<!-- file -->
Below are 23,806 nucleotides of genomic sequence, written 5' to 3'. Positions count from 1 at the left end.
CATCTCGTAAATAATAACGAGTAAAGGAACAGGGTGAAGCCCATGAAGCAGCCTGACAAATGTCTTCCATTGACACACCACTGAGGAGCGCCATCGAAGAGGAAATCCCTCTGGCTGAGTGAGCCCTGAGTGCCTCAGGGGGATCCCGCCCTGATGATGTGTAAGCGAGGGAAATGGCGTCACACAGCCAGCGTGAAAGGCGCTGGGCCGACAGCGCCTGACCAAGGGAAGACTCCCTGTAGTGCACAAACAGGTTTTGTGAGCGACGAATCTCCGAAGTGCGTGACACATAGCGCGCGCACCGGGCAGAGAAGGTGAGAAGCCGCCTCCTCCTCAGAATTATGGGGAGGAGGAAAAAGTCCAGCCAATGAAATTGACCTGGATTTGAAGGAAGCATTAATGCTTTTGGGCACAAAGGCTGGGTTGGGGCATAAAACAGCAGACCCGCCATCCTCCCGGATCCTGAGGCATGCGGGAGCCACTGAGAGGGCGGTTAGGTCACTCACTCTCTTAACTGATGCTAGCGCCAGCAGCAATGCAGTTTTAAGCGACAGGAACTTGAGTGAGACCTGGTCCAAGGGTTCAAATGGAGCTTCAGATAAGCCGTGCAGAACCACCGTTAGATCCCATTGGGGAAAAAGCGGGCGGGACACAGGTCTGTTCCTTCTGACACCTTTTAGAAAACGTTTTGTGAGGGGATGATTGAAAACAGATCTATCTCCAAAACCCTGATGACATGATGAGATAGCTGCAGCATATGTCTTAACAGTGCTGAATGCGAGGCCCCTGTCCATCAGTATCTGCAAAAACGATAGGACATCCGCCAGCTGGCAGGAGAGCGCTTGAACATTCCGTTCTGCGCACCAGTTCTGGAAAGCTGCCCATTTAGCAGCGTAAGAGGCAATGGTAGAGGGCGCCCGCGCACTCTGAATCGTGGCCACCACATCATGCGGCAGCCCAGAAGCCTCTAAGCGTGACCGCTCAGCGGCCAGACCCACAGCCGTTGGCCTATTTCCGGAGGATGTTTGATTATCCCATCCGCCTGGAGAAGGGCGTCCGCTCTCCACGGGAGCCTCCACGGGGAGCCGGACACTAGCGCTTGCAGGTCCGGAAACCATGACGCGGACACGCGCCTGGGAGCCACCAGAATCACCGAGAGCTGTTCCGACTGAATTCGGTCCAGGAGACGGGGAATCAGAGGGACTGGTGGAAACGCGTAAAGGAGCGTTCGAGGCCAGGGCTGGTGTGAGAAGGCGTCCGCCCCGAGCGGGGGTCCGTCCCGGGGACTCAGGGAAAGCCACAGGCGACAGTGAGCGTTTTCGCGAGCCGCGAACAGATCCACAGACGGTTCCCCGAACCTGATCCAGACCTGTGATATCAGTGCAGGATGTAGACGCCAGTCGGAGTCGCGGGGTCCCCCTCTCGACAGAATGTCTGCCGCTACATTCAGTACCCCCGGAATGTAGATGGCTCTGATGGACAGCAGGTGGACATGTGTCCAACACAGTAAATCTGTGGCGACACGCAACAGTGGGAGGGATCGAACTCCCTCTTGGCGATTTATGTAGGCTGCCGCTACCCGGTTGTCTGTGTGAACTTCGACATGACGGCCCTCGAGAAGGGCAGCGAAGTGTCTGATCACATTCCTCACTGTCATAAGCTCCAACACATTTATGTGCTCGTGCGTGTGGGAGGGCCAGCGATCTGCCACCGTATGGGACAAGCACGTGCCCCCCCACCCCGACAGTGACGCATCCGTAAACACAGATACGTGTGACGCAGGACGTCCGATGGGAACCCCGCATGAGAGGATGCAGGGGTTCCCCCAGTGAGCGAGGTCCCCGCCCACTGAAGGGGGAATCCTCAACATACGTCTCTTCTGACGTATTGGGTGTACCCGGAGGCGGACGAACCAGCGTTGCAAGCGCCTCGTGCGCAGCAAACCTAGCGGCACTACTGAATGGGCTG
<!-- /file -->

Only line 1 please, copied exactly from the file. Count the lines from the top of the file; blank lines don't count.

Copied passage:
Below are 23,806 nucleotides of genomic sequence, written 5' to 3'. Positions count from 1 at the left end.